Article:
As I recently changed my job, I faced a wide set of new challenges; the most for my was to change approach to my time.
The comfort zone
Getting out of my confort zone was hard: I left my routine, my “safety”, my list of more or less fixed task (you can read more about comfort zone here: https://leancommunity.org/how-to-kill-your-comfort-zone/). Being in comfort zone means also I have clear in my mind what are my priorities, how to master and manage tasks and issues, and how to quickly solve problems. Changing the type of job, from employee to freelance consultant, brought me to lose my priorities I learned to built during the years, and this causes of course problem with time.
Time after Time
The first issue I faced with time was the overlapping of tasks. Working in an organization means that, even though you are working on different projects at the same time, they are all aiming more or less in the same direction; on top if this, projects are following some kind of a flow: Start and goals are always visible and actions are focusing in one-way direction. My journey as trainer and consulting started with the wrong assumption “oh there will be lot of time to schedule my tasks”: I couldn’t be more wrong!
In fact, I soon discovered that all projects and actions were deeply customer oriented: this means that due dates are the milestone, and that all projects must flow at same time and at same speed. I learned how to jump from task to task, even with completely different topics. Planning, something I was not so good with, became a priority for me and for my customers.
The Eisenhower Matrix
One of method I used to teach during my coaching sessions was the Eisenhower Matrix: a simple way about how to prioritize our activities when the to-do-list starts to grow uncontrollably! It’s built on 4 boxes, in which we need to classify our tasks based on 2 parameters: Importance and Urgency.
Of course not all our actions have the same level of importance and urgency, so the goal here is to try to tell which task will need our immediate focus and which one could be rescheduled or delayed (or maybe delated!). This matrix could really help to better manage our business time (and not only), but some conditions are necessary to make it work:
Decision-making: we need to learn to take decision and to be focused and oriented to our main goals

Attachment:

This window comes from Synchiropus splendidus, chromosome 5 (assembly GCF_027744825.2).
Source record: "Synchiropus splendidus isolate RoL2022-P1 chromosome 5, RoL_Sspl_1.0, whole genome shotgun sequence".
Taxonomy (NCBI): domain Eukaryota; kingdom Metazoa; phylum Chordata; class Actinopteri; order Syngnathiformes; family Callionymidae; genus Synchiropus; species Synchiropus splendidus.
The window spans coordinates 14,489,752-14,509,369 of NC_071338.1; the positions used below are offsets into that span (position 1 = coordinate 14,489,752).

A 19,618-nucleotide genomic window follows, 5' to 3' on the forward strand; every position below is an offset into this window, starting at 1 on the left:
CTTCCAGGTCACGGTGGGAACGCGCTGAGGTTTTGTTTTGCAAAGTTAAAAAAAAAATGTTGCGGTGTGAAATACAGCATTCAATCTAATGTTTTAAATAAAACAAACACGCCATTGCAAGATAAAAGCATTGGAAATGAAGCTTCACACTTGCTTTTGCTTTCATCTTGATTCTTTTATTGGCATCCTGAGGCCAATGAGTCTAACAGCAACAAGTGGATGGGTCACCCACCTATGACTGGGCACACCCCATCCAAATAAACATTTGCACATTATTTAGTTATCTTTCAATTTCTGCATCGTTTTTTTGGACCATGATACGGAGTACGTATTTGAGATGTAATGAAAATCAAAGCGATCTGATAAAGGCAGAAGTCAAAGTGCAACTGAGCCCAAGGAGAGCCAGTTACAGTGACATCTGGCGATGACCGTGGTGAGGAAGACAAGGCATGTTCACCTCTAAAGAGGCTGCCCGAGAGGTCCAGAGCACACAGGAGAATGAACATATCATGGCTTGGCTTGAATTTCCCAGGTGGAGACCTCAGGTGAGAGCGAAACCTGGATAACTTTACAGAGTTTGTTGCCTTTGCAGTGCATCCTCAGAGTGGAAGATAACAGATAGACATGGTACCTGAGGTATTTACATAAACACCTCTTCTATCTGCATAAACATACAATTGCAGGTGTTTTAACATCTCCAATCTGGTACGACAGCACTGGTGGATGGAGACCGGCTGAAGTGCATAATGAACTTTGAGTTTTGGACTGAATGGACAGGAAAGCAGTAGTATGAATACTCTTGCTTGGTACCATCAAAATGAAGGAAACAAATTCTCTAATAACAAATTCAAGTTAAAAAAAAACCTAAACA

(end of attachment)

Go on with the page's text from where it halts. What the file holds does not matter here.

Empowerment: some tasks need to be delegated, thus we need to trust our team, they should feel empowered about expected actions
Planning: we need to be sure that what is not urgent, will be scheduled in the future, accurate tracking is necessary to avoid forgetting
Discipline: following this process as a routine will take a while, it is important to be consistent in trying to classify our tasks every time we have a new action on the list
But how this process is working:
As first step, I recommend to manage this process as easier as possible: I would avoid software or list, but simply post-it and a whiteboard could be a perfect solution.You can write your task on the post it, and place it in the box it belongs! Our starting point is to decide in which of the 4 boxes the task will be placed, remembering that for every of the box we will have a defined action:
Important and Urgent —> Just do it
Important, not Urgent —> Schedule it
Urgent, not Important —> Delegate it
Not important, not urgent —> Delete it
Time is on my side
As every mind method, the The Eisenhower Matrix could be a precious help in case you need to organize your task in an effective way. This is not the only solution of course, and the way we are using may change based on the condition we are in (as a consultant, I don’t have a team to delegate my tasks for example!). But using a scheme or a basic classification could be a huge help in terms of organization and efficiency, as the risk of being overwhelmed is really high. I learned to combine the Eisenhower Matrix together with checklist, to combine long and short terms needs: as my brain is learning a brand new day of working, and stress level will come back to routine, having supporting methods is helping me to deliver more value for my Customers!
Andrea Manti is CBDO at Lean Community. He has over 15 years of experience in Lean Management. He is an expert in Lean and Quality Management and has held positions working as a Process Engineer, Customer Quality representative, Quality System Manager (IATF standard), and Continuous Improvement Senior Manager. During his career, Andrea has led the implementation of several Lean/6Sigma projects, TPM workshops, and TWI activities. He is also an expert in the World Class Manufacturing (WCM) program
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